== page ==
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Draft—DEX 2007, Part 3a:
General Motors DEX-COOL Memos

by John R. Hess with additions from Mole Snoopster
To appear in March 2007 Cool Profit$ Magazine
© 2007 All Rights Reserved

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DEX-COOL® Class Action lawsuits filed against General Motors have produced the expected ton of evidence. Among that stack, however, are several internal, documents that appear to be from GM's own Quality Control groups. For some reason, these somewhat embarrassing papers not only ended up as evidence, but evidence in the public domain.

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To help ameliorate the sliding confidence in DEX at the service shop and technician level, GM began reaching out 2001 to auto service organizations, like NARSA. At meetings with cooling system technicians, they recommended specific parts and procedures to help stem the tide of severe problems in certain DEX-charged vehicles. Below are evidentiary quotes from behind the scenes efforts that undoubtedly led to that outreach. Mole and I believe them to be valuable to both cooling system service technicians and vehicle owners. Much of misinterpretation and confusion about DEX problems can be corrected by reading the contents of these documents. They are in no particular date order.

1. From a March 2000 meeting presentation titled:
Cooling System Corrosion S/T, and subtitle: Dex-Cool Field Action Proposal, GM Brand Quality - Truck, 3-17-2000
Here's GM's own determination of "Contributing Causes":
"• Root cause appears to be operation of the vehicle (usually 20,000 miles) with an underfilled (sic) cooling system.
• An underfilled radiator leaves portions of the engine exposed to air and coolant vapors on the cool down, therefore prone to corrosion.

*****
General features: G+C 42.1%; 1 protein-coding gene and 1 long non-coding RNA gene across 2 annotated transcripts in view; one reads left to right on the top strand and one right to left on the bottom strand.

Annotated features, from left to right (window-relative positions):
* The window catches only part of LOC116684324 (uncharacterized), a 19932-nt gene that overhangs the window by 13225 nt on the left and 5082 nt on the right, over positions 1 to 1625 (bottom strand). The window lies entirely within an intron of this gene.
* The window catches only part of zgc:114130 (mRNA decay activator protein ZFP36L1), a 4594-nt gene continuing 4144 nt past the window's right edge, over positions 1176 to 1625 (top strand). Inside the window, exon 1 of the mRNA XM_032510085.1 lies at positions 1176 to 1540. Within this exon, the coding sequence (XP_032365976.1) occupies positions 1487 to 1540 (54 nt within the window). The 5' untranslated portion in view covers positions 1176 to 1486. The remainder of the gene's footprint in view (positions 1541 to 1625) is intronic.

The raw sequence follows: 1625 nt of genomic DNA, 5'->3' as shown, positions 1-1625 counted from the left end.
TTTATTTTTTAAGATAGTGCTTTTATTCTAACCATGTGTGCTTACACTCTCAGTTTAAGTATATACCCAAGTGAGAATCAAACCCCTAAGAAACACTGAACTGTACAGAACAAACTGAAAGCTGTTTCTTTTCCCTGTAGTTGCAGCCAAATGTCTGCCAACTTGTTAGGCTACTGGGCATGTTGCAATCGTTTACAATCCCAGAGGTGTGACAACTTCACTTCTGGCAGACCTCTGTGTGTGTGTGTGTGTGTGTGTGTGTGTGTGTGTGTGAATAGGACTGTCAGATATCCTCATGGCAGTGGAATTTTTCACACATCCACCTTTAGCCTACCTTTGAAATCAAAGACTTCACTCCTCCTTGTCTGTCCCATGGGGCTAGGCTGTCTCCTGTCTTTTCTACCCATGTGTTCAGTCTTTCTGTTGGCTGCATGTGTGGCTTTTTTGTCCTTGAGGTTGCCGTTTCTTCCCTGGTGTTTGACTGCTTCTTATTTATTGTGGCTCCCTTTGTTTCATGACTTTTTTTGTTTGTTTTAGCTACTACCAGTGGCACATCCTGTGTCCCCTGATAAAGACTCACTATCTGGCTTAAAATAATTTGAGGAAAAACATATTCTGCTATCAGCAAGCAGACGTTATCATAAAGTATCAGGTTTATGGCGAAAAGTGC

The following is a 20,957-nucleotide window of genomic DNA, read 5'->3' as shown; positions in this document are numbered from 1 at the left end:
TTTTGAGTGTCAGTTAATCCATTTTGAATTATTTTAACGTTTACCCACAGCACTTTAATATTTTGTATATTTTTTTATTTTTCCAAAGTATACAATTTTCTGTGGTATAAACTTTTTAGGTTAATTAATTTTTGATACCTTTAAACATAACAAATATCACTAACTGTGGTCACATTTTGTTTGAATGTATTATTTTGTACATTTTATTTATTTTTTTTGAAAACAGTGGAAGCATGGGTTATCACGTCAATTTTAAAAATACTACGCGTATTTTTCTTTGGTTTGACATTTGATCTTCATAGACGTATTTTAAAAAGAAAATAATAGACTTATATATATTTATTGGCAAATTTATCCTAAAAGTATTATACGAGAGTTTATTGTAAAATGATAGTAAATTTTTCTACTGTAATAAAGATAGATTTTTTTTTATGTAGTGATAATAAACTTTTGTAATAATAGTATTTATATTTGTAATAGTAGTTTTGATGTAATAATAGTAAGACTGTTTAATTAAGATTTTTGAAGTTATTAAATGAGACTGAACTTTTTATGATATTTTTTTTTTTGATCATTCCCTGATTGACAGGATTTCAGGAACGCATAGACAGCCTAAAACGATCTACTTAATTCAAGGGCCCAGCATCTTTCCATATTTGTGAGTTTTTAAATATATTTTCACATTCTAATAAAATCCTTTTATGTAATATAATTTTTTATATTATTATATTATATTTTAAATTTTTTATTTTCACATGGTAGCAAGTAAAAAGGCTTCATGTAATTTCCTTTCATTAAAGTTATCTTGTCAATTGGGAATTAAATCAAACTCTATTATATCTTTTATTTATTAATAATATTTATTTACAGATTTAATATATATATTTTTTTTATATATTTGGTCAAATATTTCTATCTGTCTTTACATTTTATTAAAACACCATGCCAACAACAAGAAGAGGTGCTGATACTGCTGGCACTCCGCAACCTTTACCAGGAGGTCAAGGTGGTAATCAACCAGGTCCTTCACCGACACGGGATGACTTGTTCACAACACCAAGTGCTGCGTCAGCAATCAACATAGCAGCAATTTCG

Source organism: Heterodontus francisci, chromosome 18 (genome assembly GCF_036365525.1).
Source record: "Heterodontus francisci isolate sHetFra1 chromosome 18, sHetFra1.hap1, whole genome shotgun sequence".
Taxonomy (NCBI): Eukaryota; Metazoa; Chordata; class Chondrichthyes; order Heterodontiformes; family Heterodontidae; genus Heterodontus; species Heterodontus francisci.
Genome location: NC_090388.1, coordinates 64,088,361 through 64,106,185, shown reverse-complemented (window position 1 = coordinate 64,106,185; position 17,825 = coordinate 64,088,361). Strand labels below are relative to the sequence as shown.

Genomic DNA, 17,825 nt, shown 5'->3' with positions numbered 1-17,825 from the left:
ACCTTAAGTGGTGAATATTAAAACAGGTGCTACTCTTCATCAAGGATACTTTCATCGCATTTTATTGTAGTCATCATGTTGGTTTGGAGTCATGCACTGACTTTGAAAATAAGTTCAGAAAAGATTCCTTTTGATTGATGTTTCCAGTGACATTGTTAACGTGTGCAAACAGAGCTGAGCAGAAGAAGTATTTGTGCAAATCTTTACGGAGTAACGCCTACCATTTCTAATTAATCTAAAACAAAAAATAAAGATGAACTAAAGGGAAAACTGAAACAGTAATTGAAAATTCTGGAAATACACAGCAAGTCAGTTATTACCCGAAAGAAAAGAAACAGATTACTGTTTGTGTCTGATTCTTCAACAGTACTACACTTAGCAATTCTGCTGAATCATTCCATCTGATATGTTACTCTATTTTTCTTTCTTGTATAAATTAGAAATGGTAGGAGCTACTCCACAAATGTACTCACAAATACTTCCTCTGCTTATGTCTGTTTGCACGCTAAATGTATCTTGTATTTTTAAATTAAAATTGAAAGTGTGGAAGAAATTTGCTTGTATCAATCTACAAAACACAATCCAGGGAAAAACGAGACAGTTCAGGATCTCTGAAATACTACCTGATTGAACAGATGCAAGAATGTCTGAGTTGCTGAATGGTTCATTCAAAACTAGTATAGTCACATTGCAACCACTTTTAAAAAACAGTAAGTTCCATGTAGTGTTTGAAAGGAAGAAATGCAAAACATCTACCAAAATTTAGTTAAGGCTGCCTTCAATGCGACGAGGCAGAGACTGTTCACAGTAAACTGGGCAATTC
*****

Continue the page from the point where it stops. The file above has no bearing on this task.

• S/T Plants (especially Moraine) had been underfilling systems. (JD Power sufficiency plan item led to a PAD change on 8-31-99)
• This action does no address prior customer concerns
• Unlike green coolant, corrosion particles float and rise to the top with DEX-COOL.
• Radiator Cap design/durability is suspect
• Radiator cap orientation promotes air entrapment and inhibits function
• Minimal capacity of the recovery system
• High underhood temperature of S/T products
• Little customer warning to condition
• S/T products are a high lease demographic"

2. Cynicism at GM:
Apparently, from one of these meetings' presentations, a somewhat cynical employee had prepared two slides comparing what Ford was just going through with their Taurus-coolant debacle to what he/she didn't want to see happen to GM in the next year or two.
Slide one:
"What We Don't Need
Automotive News 3-00 (March 2000)
"Ford throws cash as gasket"
 — Extends warranty
 — Reimburses
 — Replaces Engine/gaskets
 — Buys back damaged vehicles
 — $3000 Certificates
• Ford Taurus also had Coolant Recall"

Slide two:
"What We Don't Need
• Automotive News 3-02 (March 2002)
• GM Throws Cash at Dex-Cool
• S/T Corrosion Issue Escalates
• 150,000 miles not feasible
• Buybacks, Reimbursements increase
• Back to Green Coolant"

3. This presentation panel pointed out some fairly strong customer dissatisfaction. As "Regional Service Managers Input," it's coming from their own people!
"• S/T Coolant Corrosion is one of the major customer dissatisfiers (sic) currently in the field
• Administration of expense varies due to lack of uniform direction
•  Service businesses and dealer loosing faith in Dex-Cool as a product"

4. One slide contains 3 bulleted thoughts on the financial burden DEX laid on GM's Warranty Plan: two define the problem and one delivers a solution:
"General Motors Protection Plan
• Financial warranty staff request to allow payment for coolant flush outside of the warranty period for vehicles with Dex-Cool.
• Both MIC and the Financial staff did not forecast this expense in their accruals and consequently they don't want to have it added to their respective accounts.
• My suggestion would be to expedite a customer satisfaction policy to provide this service to all customers. That includes all customers, provide the correct dealer and customer notification and clearly define the coverage and procedure for the dealer."

5. Speaking of Customer Satisfaction Policy above, how about a $23.2M "Proposed Action" to handle a Full Recall for just '98-'99 S/T vehicles:
"1998-1999 S/T equipped with 4.3L Engine Preventative Worst Case: